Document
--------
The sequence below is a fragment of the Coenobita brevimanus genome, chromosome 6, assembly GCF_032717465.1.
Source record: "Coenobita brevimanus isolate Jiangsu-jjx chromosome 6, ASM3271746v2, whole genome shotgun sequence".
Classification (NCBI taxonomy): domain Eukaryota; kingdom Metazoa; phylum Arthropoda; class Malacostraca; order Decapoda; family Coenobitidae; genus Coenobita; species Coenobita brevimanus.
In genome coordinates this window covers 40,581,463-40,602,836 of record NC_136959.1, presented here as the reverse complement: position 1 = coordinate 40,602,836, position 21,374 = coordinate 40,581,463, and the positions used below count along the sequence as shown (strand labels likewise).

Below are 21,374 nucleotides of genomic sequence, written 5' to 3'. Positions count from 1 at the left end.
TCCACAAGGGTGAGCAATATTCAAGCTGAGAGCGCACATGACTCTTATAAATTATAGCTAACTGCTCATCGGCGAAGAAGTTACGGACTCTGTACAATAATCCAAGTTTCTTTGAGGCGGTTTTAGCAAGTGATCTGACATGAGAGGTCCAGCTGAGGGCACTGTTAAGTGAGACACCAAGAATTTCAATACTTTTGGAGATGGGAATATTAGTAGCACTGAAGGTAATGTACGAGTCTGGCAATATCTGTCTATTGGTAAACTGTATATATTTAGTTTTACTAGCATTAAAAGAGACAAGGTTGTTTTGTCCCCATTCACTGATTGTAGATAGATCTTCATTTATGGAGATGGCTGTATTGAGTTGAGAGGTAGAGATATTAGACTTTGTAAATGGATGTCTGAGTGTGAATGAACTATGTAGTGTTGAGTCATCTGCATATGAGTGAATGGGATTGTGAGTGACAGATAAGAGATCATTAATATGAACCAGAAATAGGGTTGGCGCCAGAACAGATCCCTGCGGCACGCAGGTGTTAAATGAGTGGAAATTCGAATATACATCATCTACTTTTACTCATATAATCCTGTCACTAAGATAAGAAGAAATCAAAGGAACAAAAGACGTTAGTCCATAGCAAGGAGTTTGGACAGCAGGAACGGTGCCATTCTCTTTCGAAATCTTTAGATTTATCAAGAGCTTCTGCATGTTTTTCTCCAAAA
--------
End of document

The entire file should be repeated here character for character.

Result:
The sequence below is a fragment of the Coenobita brevimanus genome, chromosome 6, assembly GCF_032717465.1.
Source record: "Coenobita brevimanus isolate Jiangsu-jjx chromosome 6, ASM3271746v2, whole genome shotgun sequence".
Classification (NCBI taxonomy): domain Eukaryota; kingdom Metazoa; phylum Arthropoda; class Malacostraca; order Decapoda; family Coenobitidae; genus Coenobita; species Coenobita brevimanus.
In genome coordinates this window covers 40,581,463-40,602,836 of record NC_136959.1, presented here as the reverse complement: position 1 = coordinate 40,602,836, position 21,374 = coordinate 40,581,463, and the positions used below count along the sequence as shown (strand labels likewise).

Below are 21,374 nucleotides of genomic sequence, written 5' to 3'. Positions count from 1 at the left end.
TCCACAAGGGTGAGCAATATTCAAGCTGAGAGCGCACATGACTCTTATAAATTATAGCTAACTGCTCATCGGCGAAGAAGTTACGGACTCTGTACAATAATCCAAGTTTCTTTGAGGCGGTTTTAGCAAGTGATCTGACATGAGAGGTCCAGCTGAGGGCACTGTTAAGTGAGACACCAAGAATTTCAATACTTTTGGAGATGGGAATATTAGTAGCACTGAAGGTAATGTACGAGTCTGGCAATATCTGTCTATTGGTAAACTGTATATATTTAGTTTTACTAGCATTAAAAGAGACAAGGTTGTTTTGTCCCCATTCACTGATTGTAGATAGATCTTCATTTATGGAGATGGCTGTATTGAGTTGAGAGGTAGAGATATTAGACTTTGTAAATGGATGTCTGAGTGTGAATGAACTATGTAGTGTTGAGTCATCTGCATATGAGTGAATGGGATTGTGAGTGACAGATAAGAGATCATTAATATGAACCAGAAATAGGGTTGGCGCCAGAACAGATCCCTGCGGCACGCAGGTGTTAAATGAGTGGAAATTCGAATATACATCATCTACTTTTACTCATATAATCCTGTCACTAAGATAAGAAGAAATCAAAGGAACAAAAGACGTTAGTCCATAGCAAGGAGTTTGGACAGCAGGAACGGTGCCATTCTCTTTCGAAATCTTTAGATTTATCAAGAGCTTCTGCATGTTTTTCTCCAAAA